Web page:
Lessons from CSRB's Review of the Microsoft Exchange Online Intrusion

A brief on the lessons learned from CSRB's review of the Microsoft Exchange Online intrusion.

Over the last decade and more, cloud service providers (CSPs) have become indispensable entities around the world, generating incredible efficiencies across industries, and enabling new products and services to be imagined and delivered quickly. Along the way, they have also become custodians of some of the most sensitive data in the world and, consequently, an attractive target for nation-state threat actors. It is probably fair to say that the CSPs have some of the best security controls across the board, but what happens when things go wrong? Well, Microsoft learned this the unfortunate way last year. In this post, I'll skim through the recent Cyber Safety Review Board (CSRB) report on a significant Microsoft intrusion from 2023, and pinpoint their key recommendations for organizations.

So, What Happened at Microsoft?

In 2023, Storm-0558, a hacking group associated with the People's Republic of China, compromised Microsoft's cloud environment, and used forged authentication tokens to access the email accounts of senior US government officials working on national security matters. During the course of this incident, Storm-0558 obtained a valid consumer Outlook Web Access signing key from 2016, and, in conjunction with another loophole in the system, was able to issue consumer key-signed tokens to gain access to Exchange Online enterprise email accounts. Needless to say, consumer and enterprise accounts should ideally be validated using different mechanisms, and this should not have been possible. Intriguingly, Microsoft has not yet determined how Storm-0558 obtained the signing key in the first place!

The report provides comprehensive details of the intrusion (you really should read it!), but here's a handy timeline for your reference:

Microsoft Exchange Online intrusion timeline; source: CSRB review report
Microsoft Exchange Online intrusion timeline; source: CSRB review report

The CSRB was fully appreciative of Microsoft's cooperation during the investigation, but they found that the "intrusion was preventable and should never have occurred", and concluded that "Microsoft's security culture was inadequate and requires an overhaul". In particular, they highlighted:

  • Failure to detect the compromise on its own
  • Inadequate security practices compared to other CSPs
  • Decision not to correct, in a timely manner, inaccurate public statements about the incident, including the root cause of the intrusion
  • Operational and strategic decisions that "collectively point to a corporate culture that deprioritized security investments and rigorous risk management"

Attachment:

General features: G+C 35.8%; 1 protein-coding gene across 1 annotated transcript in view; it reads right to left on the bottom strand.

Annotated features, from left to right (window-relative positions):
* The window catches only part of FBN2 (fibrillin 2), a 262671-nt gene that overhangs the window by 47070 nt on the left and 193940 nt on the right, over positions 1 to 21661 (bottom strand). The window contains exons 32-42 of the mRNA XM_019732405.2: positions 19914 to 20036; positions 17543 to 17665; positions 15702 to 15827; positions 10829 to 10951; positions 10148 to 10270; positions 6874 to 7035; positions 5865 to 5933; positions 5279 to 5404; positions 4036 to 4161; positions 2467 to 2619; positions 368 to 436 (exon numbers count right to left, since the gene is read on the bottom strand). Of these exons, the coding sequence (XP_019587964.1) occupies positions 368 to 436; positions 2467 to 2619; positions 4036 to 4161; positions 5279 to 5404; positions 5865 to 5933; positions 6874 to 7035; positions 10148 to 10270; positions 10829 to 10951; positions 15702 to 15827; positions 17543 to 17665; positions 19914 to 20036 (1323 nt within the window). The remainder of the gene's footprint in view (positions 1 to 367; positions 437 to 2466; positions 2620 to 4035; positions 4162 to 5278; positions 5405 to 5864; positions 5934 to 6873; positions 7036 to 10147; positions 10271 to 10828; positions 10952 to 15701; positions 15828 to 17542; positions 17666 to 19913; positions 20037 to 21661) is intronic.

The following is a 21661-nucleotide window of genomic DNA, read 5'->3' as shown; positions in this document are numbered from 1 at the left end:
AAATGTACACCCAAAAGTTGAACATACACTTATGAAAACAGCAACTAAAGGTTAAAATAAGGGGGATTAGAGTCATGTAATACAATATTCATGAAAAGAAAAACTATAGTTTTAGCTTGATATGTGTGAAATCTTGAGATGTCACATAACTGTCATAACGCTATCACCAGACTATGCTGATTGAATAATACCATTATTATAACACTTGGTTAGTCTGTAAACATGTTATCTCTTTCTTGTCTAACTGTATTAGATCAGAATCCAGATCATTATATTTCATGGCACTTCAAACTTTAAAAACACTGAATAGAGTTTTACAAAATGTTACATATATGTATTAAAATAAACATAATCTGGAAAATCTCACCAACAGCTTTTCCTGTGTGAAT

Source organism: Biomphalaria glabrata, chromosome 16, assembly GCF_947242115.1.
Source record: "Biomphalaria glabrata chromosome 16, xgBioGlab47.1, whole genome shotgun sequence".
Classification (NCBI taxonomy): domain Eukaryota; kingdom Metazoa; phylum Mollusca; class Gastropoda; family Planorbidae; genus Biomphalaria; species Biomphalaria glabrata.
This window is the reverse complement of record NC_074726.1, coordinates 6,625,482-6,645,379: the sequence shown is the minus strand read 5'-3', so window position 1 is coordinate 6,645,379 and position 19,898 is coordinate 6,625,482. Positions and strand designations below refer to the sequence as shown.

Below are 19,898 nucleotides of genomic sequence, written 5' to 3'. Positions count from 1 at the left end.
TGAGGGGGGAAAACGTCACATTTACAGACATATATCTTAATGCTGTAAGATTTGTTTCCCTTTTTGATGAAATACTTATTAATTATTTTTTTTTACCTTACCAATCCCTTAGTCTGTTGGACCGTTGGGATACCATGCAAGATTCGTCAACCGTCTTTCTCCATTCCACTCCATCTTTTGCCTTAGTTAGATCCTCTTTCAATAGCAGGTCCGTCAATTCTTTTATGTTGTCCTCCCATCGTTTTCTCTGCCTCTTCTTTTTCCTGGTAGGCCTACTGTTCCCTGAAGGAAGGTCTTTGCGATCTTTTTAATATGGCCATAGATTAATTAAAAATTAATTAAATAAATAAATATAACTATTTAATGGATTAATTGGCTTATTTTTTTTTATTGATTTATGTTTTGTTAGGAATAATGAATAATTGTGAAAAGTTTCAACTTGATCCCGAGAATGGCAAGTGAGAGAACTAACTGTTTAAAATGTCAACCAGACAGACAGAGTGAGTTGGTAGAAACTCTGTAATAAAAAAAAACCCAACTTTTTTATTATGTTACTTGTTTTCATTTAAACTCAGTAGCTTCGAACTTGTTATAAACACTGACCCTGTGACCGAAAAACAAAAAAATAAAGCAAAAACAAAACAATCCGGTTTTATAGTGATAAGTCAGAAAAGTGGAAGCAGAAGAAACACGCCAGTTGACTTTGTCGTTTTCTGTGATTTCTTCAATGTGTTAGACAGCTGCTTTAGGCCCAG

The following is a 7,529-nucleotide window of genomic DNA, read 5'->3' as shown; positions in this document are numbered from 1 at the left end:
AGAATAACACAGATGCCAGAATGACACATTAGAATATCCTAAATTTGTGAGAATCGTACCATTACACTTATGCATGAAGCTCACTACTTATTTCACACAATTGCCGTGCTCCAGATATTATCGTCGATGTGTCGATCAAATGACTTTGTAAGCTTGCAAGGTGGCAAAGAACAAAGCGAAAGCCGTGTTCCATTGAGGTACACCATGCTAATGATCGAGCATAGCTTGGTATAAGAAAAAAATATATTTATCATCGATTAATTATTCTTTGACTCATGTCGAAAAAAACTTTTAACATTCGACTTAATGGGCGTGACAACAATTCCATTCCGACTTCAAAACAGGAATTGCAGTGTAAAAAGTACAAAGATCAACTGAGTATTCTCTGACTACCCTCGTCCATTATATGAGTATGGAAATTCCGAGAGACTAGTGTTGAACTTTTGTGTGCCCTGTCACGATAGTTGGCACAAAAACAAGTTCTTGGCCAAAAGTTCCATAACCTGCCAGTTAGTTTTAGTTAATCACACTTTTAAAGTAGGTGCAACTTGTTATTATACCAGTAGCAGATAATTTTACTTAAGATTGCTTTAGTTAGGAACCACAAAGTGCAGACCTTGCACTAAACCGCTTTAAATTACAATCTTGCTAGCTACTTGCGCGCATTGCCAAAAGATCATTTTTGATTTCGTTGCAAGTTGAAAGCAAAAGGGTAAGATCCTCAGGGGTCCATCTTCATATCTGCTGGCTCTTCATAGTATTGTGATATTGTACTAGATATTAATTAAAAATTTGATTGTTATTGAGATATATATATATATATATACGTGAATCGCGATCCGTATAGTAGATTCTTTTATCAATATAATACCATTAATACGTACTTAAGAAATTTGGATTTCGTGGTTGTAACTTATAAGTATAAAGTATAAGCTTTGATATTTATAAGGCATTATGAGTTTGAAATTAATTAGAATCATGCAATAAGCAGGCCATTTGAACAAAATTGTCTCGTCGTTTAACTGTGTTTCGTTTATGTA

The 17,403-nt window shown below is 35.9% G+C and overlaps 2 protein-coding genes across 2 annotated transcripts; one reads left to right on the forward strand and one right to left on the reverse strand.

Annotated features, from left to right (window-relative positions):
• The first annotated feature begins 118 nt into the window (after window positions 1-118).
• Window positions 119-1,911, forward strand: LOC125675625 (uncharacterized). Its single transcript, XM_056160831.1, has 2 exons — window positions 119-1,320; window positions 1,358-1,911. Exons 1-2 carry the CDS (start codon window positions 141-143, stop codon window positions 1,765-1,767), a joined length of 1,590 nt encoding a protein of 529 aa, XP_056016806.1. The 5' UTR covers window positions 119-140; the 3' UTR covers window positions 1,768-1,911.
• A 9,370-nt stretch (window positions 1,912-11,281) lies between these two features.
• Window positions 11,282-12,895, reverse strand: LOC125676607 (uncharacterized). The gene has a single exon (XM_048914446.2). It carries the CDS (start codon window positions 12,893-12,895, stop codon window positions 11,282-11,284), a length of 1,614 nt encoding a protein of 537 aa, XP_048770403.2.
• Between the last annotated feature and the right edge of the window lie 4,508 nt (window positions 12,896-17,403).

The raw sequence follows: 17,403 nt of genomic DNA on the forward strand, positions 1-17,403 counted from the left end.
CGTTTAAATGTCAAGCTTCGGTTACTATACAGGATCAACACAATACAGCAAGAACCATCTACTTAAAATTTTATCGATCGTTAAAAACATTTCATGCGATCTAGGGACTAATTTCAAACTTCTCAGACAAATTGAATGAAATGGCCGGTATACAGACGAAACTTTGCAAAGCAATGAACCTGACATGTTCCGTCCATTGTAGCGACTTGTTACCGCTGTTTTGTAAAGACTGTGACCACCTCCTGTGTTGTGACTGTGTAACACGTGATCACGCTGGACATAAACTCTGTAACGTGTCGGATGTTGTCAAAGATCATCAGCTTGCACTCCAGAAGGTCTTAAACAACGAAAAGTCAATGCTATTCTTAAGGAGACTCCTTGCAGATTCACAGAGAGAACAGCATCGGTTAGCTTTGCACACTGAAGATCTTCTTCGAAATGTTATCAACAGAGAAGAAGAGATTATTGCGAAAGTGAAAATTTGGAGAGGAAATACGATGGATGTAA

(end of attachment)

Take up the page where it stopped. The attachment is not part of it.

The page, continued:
Lessons for Cloud Service Providers and Other Organizations

During the review, CSRB identified specific best practices that could materially improve the security of CSP digital identity systems, namely "automated regular key rotation; storage of keys in segmented and isolated key systems (e.g., hardware security modules [HSMs] or similar); use of stateful token validation; limiting scope of keys (e.g., to individual customers in some cases); use of proprietary data in token generation algorithms that could allow for detection of adversary-forged tokens that may not include such data; and the use of tokens bound to particular operations or sessions rather than broad bearer tokens."

CSRB also highlighted several broad recommendations for CSPs; frankly, most of these are excellent considerations for all organizations writ large:

  • Make security a board-level priority; hold leaders accountable for defining and implementing security measures in a timely fashion.
  • Create and uphold a strong security culture; include security by-design and by-default, not as an afterthought.
  • De-prioritize feature development until security improvements are made commensurate with the assessed risks.
  • Conduct rigorous threat modeling exercises commensurate with the criticality of the systems and data involved.
  • Implement modern control mechanisms and baseline practices to reduce the risk of system-level compromise.
  • Implement emerging digital identity standards to secure cloud services.
  • Adopt minimum standard for default audit logging in cloud services; this should not be driven solely by business or financial reasons.
  • Implement periodic compromise assessment and remediation procedures.
  • Adopt transparent incident and vulnerability disclosure practices.
  • Develop effective victim notification and support mechanisms.
  • Promptly correct any factual inaccuracies in public or customer statements.

Subscribe to alphasec

Don’t miss out on the latest issues. Sign up now to get access to the library of members-only issues.